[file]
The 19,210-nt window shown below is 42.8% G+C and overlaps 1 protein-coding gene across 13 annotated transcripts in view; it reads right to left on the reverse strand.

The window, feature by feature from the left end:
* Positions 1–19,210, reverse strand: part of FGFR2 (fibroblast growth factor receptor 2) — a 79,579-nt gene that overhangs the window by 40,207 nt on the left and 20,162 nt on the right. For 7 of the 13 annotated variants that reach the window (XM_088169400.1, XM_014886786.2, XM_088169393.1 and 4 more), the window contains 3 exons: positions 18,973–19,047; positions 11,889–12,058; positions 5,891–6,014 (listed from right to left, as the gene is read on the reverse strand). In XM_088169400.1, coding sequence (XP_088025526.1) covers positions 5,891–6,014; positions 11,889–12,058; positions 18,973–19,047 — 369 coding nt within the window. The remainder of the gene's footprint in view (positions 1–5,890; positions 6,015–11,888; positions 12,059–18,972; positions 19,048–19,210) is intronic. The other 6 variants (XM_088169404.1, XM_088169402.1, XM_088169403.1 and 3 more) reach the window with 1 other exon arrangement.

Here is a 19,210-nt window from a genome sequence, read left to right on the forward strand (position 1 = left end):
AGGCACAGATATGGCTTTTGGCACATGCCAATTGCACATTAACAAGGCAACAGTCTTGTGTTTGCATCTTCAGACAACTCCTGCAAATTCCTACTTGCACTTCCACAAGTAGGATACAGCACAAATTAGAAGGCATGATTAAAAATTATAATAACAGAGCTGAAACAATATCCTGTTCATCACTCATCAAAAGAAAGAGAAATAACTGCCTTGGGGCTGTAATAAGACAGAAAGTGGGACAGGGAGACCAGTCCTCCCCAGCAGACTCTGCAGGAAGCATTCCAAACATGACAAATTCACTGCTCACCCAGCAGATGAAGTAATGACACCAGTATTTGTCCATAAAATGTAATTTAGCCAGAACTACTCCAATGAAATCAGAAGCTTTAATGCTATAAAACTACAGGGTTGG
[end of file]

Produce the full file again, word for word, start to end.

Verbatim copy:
The 19,210-nt window shown below is 42.8% G+C and overlaps 1 protein-coding gene across 13 annotated transcripts in view; it reads right to left on the reverse strand.

The window, feature by feature from the left end:
* Positions 1–19,210, reverse strand: part of FGFR2 (fibroblast growth factor receptor 2) — a 79,579-nt gene that overhangs the window by 40,207 nt on the left and 20,162 nt on the right. For 7 of the 13 annotated variants that reach the window (XM_088169400.1, XM_014886786.2, XM_088169393.1 and 4 more), the window contains 3 exons: positions 18,973–19,047; positions 11,889–12,058; positions 5,891–6,014 (listed from right to left, as the gene is read on the reverse strand). In XM_088169400.1, coding sequence (XP_088025526.1) covers positions 5,891–6,014; positions 11,889–12,058; positions 18,973–19,047 — 369 coding nt within the window. The remainder of the gene's footprint in view (positions 1–5,890; positions 6,015–11,888; positions 12,059–18,972; positions 19,048–19,210) is intronic. The other 6 variants (XM_088169404.1, XM_088169402.1, XM_088169403.1 and 3 more) reach the window with 1 other exon arrangement.

Here is a 19,210-nt window from a genome sequence, read left to right on the forward strand (position 1 = left end):
AGGCACAGATATGGCTTTTGGCACATGCCAATTGCACATTAACAAGGCAACAGTCTTGTGTTTGCATCTTCAGACAACTCCTGCAAATTCCTACTTGCACTTCCACAAGTAGGATACAGCACAAATTAGAAGGCATGATTAAAAATTATAATAACAGAGCTGAAACAATATCCTGTTCATCACTCATCAAAAGAAAGAGAAATAACTGCCTTGGGGCTGTAATAAGACAGAAAGTGGGACAGGGAGACCAGTCCTCCCCAGCAGACTCTGCAGGAAGCATTCCAAACATGACAAATTCACTGCTCACCCAGCAGATGAAGTAATGACACCAGTATTTGTCCATAAAATGTAATTTAGCCAGAACTACTCCAATGAAATCAGAAGCTTTAATGCTATAAAACTACAGGGTTGG